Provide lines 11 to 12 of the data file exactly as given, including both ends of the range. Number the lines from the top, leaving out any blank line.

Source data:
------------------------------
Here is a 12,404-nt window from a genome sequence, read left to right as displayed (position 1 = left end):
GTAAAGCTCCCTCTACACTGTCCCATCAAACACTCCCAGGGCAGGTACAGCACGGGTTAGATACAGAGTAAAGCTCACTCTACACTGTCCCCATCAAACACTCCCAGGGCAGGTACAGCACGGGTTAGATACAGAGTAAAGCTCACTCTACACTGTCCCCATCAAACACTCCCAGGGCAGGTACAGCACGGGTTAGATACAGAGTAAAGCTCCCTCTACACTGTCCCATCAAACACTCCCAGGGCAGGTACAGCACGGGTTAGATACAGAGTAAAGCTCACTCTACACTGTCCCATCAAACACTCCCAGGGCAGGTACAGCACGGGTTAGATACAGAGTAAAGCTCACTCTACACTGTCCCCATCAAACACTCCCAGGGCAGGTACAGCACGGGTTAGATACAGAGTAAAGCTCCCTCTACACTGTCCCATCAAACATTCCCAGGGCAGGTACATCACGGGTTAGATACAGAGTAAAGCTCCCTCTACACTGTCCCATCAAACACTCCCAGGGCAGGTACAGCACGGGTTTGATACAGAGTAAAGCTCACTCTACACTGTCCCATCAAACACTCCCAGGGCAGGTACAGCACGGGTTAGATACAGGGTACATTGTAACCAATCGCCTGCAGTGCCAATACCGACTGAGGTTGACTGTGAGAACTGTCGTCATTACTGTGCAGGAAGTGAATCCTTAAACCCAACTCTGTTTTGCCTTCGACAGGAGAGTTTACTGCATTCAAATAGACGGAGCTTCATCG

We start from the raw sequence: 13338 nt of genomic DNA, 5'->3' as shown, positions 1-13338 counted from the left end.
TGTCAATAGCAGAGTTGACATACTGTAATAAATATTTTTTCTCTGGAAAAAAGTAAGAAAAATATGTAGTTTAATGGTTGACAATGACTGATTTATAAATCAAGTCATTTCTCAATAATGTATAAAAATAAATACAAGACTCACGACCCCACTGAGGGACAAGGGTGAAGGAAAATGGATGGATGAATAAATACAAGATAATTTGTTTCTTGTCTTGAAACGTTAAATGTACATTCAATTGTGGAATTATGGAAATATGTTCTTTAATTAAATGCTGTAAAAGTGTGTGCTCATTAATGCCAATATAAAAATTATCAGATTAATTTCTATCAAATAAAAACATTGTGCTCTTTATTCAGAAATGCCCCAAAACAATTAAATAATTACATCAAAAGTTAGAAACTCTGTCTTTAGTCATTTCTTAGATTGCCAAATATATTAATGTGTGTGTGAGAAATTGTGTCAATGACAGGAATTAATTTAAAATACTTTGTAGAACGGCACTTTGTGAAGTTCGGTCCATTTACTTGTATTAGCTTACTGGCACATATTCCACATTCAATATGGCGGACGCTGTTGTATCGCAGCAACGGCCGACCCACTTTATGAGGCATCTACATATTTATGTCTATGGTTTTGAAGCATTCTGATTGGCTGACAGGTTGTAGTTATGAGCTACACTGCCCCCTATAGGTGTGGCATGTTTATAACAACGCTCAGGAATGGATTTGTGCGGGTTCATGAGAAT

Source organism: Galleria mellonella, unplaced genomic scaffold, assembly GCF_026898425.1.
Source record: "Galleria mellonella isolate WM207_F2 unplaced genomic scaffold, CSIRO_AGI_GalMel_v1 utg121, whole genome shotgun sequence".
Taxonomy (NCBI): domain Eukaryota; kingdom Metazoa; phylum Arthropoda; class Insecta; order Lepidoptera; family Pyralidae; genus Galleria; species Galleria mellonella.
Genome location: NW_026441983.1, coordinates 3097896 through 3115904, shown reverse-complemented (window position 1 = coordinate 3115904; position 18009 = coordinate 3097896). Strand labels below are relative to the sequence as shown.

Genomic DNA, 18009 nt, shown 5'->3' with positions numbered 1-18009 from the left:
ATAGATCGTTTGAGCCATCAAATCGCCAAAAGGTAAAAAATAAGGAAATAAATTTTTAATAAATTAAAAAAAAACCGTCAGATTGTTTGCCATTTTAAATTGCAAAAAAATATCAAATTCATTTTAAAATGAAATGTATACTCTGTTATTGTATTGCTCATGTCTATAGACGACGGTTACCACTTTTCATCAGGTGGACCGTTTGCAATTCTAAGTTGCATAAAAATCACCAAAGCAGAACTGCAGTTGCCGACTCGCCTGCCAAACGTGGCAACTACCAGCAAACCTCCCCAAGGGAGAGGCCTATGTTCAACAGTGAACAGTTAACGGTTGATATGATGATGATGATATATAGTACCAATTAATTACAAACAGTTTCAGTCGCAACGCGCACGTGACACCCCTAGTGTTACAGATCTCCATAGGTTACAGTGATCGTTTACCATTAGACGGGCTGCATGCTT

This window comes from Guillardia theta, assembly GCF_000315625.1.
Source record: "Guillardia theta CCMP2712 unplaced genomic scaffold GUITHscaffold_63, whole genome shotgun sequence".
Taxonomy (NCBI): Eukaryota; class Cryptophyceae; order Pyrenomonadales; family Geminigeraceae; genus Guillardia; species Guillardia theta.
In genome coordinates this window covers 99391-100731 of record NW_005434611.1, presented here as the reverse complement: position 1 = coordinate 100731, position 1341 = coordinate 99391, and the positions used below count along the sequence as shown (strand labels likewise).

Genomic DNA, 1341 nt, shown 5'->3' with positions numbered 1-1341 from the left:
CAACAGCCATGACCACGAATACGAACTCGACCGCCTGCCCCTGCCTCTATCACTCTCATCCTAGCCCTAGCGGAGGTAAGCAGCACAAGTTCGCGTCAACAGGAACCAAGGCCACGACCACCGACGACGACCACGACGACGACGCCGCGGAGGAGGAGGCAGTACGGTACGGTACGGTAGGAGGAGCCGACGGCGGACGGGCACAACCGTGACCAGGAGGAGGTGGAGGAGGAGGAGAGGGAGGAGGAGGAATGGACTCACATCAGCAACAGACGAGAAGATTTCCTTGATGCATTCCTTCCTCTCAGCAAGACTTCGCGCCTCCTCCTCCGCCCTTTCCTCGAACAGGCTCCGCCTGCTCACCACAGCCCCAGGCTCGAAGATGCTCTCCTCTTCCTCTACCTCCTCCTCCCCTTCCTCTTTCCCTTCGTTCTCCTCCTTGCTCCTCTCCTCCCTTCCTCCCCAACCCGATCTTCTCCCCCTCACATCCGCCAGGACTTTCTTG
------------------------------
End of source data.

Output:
This window comes from Guillardia theta, assembly GCF_000315625.1.
Source record: "Guillardia theta CCMP2712 unplaced genomic scaffold GUITHscaffold_63, whole genome shotgun sequence".